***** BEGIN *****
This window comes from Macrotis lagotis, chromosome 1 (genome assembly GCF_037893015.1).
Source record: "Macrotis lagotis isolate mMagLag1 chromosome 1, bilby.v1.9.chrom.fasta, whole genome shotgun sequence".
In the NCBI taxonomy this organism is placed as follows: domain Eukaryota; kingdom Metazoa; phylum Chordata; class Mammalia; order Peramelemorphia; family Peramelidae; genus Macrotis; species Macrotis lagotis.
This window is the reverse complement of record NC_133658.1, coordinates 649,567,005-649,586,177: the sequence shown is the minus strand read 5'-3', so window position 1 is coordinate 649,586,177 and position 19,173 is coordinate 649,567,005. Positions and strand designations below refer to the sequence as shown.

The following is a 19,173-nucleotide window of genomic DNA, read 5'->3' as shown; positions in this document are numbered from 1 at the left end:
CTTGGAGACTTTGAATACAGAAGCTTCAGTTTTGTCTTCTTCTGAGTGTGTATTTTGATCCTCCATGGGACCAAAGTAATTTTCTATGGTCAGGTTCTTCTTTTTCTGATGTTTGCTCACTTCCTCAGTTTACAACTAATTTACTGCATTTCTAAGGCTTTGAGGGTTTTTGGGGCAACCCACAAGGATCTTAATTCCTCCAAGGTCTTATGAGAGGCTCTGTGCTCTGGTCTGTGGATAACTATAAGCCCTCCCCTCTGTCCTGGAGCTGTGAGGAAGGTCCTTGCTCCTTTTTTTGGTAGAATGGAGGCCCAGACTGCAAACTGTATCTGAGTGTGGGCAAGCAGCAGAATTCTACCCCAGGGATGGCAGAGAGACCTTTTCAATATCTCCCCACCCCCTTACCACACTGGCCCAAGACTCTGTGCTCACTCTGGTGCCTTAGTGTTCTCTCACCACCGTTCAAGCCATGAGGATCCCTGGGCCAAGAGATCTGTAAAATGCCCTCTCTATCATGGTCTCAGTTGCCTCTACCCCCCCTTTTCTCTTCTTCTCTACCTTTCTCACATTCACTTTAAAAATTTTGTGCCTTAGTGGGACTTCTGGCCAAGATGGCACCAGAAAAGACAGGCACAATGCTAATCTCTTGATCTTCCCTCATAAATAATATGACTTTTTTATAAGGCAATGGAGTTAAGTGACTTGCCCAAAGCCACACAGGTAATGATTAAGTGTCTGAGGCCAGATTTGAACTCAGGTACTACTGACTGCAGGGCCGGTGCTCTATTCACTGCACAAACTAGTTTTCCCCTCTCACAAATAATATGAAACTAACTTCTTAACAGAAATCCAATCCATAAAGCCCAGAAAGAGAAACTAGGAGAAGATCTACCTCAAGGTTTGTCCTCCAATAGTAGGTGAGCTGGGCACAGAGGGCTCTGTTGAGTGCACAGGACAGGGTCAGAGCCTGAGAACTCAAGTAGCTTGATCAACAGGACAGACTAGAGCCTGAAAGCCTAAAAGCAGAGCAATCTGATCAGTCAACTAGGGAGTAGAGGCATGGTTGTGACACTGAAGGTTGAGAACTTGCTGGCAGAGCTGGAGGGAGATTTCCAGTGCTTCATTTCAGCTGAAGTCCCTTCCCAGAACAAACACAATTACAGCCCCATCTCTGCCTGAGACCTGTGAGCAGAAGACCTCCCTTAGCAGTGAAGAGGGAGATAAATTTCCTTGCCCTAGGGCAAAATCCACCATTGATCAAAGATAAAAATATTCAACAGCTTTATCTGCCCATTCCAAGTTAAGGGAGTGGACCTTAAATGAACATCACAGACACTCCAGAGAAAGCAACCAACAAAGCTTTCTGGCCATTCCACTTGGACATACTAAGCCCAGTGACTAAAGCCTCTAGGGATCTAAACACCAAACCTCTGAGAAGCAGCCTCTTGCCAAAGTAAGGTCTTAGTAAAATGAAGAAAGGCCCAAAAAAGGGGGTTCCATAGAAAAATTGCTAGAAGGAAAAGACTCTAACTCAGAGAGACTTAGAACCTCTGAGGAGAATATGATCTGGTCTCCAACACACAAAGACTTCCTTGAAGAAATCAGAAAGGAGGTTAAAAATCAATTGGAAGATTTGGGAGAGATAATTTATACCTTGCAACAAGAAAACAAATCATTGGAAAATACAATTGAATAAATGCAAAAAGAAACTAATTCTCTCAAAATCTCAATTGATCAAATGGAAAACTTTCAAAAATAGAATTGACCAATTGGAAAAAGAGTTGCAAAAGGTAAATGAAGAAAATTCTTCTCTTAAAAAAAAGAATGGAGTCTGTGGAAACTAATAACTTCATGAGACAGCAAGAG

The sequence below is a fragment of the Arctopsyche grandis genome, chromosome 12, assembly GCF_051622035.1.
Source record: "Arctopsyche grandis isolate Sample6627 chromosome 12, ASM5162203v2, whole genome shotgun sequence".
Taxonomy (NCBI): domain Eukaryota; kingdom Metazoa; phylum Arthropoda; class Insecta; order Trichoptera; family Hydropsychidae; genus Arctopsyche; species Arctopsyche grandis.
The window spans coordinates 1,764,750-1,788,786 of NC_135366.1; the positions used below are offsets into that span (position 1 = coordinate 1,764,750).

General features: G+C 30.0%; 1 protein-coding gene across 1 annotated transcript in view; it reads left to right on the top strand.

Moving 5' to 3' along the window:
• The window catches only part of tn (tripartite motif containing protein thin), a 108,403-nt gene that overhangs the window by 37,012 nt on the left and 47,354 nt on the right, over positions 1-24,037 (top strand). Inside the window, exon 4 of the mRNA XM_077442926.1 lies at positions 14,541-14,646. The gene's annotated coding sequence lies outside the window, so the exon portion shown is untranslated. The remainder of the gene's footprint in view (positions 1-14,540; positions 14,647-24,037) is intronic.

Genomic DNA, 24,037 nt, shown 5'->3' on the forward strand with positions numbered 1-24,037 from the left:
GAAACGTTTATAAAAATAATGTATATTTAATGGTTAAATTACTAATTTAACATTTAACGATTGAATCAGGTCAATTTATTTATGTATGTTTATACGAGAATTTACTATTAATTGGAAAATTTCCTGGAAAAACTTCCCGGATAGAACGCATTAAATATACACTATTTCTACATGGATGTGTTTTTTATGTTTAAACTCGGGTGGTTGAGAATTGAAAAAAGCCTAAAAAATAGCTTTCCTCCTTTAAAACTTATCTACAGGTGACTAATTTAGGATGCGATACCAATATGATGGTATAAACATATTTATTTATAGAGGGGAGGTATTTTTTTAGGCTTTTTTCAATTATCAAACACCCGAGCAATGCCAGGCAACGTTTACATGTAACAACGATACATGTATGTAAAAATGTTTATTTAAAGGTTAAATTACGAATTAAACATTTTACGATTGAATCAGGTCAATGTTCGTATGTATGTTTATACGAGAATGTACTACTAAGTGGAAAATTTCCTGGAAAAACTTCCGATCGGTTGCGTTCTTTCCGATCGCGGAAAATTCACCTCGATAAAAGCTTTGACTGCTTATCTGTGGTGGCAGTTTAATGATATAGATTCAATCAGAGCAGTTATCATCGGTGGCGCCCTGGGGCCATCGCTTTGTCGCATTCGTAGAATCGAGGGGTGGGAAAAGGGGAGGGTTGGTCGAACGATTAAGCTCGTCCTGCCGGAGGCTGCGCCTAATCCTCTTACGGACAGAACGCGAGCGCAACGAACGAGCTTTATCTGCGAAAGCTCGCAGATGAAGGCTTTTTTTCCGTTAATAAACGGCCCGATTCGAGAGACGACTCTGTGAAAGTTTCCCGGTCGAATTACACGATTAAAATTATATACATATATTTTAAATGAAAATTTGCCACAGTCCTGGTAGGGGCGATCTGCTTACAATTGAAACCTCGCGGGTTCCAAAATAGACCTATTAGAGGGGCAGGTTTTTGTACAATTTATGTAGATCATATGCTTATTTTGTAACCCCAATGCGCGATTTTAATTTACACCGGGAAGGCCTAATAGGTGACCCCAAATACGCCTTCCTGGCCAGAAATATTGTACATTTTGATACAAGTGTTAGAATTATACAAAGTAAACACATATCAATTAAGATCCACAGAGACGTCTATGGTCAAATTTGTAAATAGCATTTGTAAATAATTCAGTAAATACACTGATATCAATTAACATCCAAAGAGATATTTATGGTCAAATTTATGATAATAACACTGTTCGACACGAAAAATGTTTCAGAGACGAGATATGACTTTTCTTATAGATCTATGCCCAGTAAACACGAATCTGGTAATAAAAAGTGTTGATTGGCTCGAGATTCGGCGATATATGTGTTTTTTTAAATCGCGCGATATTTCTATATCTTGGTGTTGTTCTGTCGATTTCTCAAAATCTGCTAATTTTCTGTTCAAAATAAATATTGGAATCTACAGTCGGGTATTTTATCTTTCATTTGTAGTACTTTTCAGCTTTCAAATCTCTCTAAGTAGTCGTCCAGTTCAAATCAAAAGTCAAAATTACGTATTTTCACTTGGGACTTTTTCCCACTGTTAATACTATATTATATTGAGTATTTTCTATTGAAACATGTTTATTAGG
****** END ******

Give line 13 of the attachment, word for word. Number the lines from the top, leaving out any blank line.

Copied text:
• The window catches only part of tn (tripartite motif containing protein thin), a 108,403-nt gene that overhangs the window by 37,012 nt on the left and 47,354 nt on the right, over positions 1-24,037 (top strand). Inside the window, exon 4 of the mRNA XM_077442926.1 lies at positions 14,541-14,646. The gene's annotated coding sequence lies outside the window, so the exon portion shown is untranslated. The remainder of the gene's footprint in view (positions 1-14,540; positions 14,647-24,037) is intronic.